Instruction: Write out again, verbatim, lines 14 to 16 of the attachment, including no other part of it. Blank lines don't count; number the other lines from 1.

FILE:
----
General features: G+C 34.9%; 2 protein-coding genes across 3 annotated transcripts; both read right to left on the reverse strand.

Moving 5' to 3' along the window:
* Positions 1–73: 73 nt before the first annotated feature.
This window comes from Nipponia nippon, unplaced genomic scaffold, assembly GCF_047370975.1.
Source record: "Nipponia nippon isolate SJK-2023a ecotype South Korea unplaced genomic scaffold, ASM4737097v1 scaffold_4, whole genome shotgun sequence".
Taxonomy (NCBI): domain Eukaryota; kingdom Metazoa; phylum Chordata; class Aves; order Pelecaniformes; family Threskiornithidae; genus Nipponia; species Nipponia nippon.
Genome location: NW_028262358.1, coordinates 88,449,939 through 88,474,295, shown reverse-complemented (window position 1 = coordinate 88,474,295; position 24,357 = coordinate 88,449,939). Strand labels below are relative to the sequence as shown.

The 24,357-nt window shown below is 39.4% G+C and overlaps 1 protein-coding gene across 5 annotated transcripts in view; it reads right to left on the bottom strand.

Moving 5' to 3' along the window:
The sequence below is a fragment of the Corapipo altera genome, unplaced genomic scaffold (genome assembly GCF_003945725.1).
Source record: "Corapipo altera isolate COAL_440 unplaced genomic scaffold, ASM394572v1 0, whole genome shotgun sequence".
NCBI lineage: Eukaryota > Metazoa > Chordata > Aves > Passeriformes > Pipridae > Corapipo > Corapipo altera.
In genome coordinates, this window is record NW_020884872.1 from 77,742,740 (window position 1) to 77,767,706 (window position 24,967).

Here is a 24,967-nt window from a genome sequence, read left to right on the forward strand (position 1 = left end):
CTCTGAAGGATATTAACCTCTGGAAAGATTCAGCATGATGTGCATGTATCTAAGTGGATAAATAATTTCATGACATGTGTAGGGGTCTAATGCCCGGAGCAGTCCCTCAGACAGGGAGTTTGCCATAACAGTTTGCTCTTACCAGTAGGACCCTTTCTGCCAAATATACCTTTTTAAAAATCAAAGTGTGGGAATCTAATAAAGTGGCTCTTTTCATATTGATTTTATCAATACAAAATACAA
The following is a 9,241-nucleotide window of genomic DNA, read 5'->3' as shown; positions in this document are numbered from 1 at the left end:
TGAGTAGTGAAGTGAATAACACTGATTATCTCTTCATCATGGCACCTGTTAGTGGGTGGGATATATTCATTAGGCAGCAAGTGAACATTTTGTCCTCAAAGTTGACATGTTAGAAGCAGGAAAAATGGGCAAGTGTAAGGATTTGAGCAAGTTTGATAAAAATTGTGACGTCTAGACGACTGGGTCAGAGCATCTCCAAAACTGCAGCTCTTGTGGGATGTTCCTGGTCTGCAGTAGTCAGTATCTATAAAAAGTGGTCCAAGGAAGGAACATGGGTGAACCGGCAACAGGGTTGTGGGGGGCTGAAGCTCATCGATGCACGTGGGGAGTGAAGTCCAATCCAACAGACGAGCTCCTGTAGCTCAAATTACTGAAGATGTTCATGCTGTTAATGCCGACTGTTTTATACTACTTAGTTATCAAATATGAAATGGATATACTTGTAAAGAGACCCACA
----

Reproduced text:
Here is a 24,967-nt window from a genome sequence, read left to right on the forward strand (position 1 = left end):
CTCTGAAGGATATTAACCTCTGGAAAGATTCAGCATGATGTGCATGTATCTAAGTGGATAAATAATTTCATGACATGTGTAGGGGTCTAATGCCCGGAGCAGTCCCTCAGACAGGGAGTTTGCCATAACAGTTTGCTCTTACCAGTAGGACCCTTTCTGCCAAATATACCTTTTTAAAAATCAAAGTGTGGGAATCTAATAAAGTGGCTCTTTTCATATTGATTTTATCAATACAAAATACAA
The following is a 9,241-nucleotide window of genomic DNA, read 5'->3' as shown; positions in this document are numbered from 1 at the left end: